Rereading the WiP

So I came back to the WiP after not writing for a month. It was a good month, just not one meant for writing. Or blogging. Or reading, even. Well, I read more than I blogged or wrote, but even reading was minimal.

So I felt the urge to write again and opened up my file and I find I have forgotten details of my own story. Like, names. They include the names of various business and characters and so on.

Okay, yeah, the characters are minor and so are some of the business. But really!!! Does not remembering mean I should not have attempted to turn into something other than stock characters? I am not going to spend hours and hours on characters that only appear a handful of times, but that doesn’t mean they don’t get names and at least a few words of description. Does it?

Also, I didn’t expect to forget little details of the lives of the secondary characters. That’s even worse than forgetting the names of minor characters.

I realize now I have to reread the whole damn thing and resist the urge to edit while reading. I wasn’t expecting to have to do that. There are lots of pages. Thousands and thousands of words. It’s going to take a few days before I can actually start writing again.

Brainstorming A Short Story

On Friday I did a drabble that I fell in love with. I want to expand and I decided to brainstorm.

My brainstorming went something like this:

I considered three things: looks, plot, character.

1) Looks: I’d already given it hands, so it couldn’t be an animal. I thought maybe a being that has no set shape, but changes shapes as it chooses. Or a people-shaped creature made of mist. Or, my personal favorite, something like a Chinese dragon that lives in the clouds. Not really sure yet.

2) Plot: In the drabble, the dijnn (that’s what I’m calling the creature) escapes the wizard, so obviously, the wizard has to capture the dijnn first. Maybe a trap, maybe for a rescue. The wizard needs a reasons to try and capture the dijnn and I’ve some ideas on what that might be.  Nothing solid yet though.

3) Character: I wrote something down about this, but I don’t really have any idea what the character will be like. I don’t know if the character will actually have those traits. Maybe, maybe not. I figure it’s best if I let the character develop organically.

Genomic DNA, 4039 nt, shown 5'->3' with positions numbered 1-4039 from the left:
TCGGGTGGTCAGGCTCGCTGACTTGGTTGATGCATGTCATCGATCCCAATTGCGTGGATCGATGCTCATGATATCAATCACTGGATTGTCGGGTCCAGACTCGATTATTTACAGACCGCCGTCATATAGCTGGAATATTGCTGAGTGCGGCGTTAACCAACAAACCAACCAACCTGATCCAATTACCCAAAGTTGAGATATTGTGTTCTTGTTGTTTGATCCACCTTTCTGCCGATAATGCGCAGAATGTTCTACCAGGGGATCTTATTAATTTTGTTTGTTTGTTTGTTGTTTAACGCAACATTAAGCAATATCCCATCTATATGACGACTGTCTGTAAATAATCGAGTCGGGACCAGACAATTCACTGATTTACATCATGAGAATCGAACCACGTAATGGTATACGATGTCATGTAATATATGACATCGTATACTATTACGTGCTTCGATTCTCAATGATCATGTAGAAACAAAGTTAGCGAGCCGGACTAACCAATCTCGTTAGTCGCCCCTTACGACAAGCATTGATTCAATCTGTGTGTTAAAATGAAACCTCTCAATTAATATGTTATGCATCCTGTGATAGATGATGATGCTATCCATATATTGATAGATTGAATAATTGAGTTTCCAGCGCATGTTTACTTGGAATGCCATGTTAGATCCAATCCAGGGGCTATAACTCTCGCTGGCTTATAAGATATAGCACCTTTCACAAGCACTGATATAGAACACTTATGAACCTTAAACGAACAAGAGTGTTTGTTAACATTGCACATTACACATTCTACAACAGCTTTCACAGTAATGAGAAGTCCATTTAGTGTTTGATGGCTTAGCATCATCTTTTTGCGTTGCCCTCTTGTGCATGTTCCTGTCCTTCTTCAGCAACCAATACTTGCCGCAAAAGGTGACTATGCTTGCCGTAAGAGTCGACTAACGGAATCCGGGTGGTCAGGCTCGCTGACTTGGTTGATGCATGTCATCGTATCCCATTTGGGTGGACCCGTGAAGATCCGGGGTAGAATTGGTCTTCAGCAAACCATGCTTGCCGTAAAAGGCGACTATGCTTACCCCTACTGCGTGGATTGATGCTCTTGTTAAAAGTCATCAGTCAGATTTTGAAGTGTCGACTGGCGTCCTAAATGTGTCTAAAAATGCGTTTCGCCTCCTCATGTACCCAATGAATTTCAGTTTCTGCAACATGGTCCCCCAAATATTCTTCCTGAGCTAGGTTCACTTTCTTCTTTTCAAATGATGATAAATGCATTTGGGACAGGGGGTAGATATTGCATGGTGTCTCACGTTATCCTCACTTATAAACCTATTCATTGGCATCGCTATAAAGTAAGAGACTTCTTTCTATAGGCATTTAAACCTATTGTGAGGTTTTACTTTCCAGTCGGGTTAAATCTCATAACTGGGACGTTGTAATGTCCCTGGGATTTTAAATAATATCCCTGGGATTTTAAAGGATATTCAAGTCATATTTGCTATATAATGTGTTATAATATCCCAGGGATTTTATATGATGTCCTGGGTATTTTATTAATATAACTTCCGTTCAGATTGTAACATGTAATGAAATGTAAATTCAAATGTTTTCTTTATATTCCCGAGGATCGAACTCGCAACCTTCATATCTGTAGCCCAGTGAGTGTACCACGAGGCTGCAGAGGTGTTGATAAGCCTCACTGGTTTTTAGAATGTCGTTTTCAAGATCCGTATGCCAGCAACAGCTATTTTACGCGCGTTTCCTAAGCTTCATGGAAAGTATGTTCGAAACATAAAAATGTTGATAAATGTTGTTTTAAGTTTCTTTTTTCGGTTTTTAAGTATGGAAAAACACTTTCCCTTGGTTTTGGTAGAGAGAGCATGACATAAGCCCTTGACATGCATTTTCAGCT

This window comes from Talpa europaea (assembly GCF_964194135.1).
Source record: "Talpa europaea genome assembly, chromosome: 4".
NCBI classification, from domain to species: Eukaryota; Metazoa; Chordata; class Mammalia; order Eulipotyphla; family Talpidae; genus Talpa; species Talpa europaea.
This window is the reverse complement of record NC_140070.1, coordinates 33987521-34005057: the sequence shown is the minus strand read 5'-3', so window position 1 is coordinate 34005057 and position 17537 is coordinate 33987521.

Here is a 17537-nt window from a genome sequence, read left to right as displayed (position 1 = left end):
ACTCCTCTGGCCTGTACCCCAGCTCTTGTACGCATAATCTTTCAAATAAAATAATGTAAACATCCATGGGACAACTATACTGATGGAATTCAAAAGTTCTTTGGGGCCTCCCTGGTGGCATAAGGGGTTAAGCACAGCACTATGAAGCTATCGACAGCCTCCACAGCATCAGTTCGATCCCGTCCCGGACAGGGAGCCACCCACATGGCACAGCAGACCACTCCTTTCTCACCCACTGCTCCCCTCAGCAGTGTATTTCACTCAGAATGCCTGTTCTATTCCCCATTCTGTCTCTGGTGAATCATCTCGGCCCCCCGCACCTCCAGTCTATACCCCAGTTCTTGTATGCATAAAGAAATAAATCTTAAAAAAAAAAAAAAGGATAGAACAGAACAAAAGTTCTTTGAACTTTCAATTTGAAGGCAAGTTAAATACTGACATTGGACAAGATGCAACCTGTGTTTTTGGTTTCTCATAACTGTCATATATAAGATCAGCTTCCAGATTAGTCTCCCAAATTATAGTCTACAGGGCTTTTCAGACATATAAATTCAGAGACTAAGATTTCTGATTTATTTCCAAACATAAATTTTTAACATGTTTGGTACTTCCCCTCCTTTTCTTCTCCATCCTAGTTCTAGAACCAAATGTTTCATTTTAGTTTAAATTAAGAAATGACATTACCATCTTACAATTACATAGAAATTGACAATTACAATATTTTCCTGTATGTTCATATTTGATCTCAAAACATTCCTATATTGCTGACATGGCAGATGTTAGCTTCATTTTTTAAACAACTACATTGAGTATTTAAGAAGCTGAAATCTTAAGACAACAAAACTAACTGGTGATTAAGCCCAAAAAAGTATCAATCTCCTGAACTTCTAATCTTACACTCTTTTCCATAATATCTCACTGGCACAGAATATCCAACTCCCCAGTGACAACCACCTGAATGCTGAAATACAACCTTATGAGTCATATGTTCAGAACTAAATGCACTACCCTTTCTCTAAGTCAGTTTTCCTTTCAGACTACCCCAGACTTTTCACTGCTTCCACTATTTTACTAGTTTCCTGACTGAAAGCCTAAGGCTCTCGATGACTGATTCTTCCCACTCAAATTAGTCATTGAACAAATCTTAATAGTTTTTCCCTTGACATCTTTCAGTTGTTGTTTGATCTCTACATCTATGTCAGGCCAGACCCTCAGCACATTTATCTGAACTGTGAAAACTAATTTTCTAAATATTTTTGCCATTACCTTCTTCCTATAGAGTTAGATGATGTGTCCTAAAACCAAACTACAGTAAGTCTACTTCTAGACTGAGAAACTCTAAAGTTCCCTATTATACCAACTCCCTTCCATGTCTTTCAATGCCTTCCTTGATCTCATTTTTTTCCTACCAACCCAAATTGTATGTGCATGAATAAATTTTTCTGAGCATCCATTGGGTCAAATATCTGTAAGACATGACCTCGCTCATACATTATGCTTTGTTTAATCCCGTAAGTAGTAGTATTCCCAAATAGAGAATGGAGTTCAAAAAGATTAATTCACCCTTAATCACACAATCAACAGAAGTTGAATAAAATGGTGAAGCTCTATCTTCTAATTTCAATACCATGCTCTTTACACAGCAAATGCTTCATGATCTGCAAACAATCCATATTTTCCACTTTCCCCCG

None of this even considers the dijnn’s society, how they live in the clouds, what they might fight about, and that’s what I’m really, really curious about. Maybe my dijnn has an enemy who helps the wizard. Who knows? Not me! Which is damn sad, because this is my story. But I want to find out.

So now I got to ask . . . how do you brainstorm? Do you think about these same things?

The Anatomy of a Story: I want, therefore I am

Last week, I found a fantastic book on writing: The Anatomy of a Story by John Truby. It’s a keeper (much like King’s On Writing.) I think I first heard about it from an author chat on twitter. It has some of the best analysis of what a story is that I’ve ever read. And I’ve read a lot of books on writing.

The first lines that jump out at me are:

The “story world” doesn’t boil down to “I think, therefore I am” but rather “I want, therefore I am.” Desire in all of its facets is what makes the world go around. It is what propels all conscious, living things and gives them direction. A story tracks what a person wants, what he’ll do to get it and what costs he’ll have to pay along the way.

I’m always ecstatic when a character comes to life in my head. Writing is easy and it feels like I am not writing, just describing the pictures in my head.

I am theorizing that happens because I connect with the character’s desire. In the moment it is real to me, that feeling will come a lot easier.

It makes sense. I mean, a lot of stories are about what character is trying to do, isn’t? Whether that’s to solve a murder or find someone to share their life with. Or, in the case of my MC, find the drug source and keep all hisloved ones safe at the same time.

I am thinking, I need to know my character’s desires, both short-term and long-term. His professional goals (easy! ha! this is the whole story), and a more personal, more emotional desire. To an extent, this is the same (backstory! such bloody, fantastic drama!).

I am not sure if I need other layers. Emotional and/or spiritual desires? I am thinking not. He thinks doesn’t think a love life is possible for him anymore and he’s not really open to it. Family? Hmm. Maybe.

Thing is, I knew almost none of this when I first started writing the novel in progress. I had to backtrack, go forward and back a few times before I figured it out.

How many others know the all the different desires of the character before they start writing?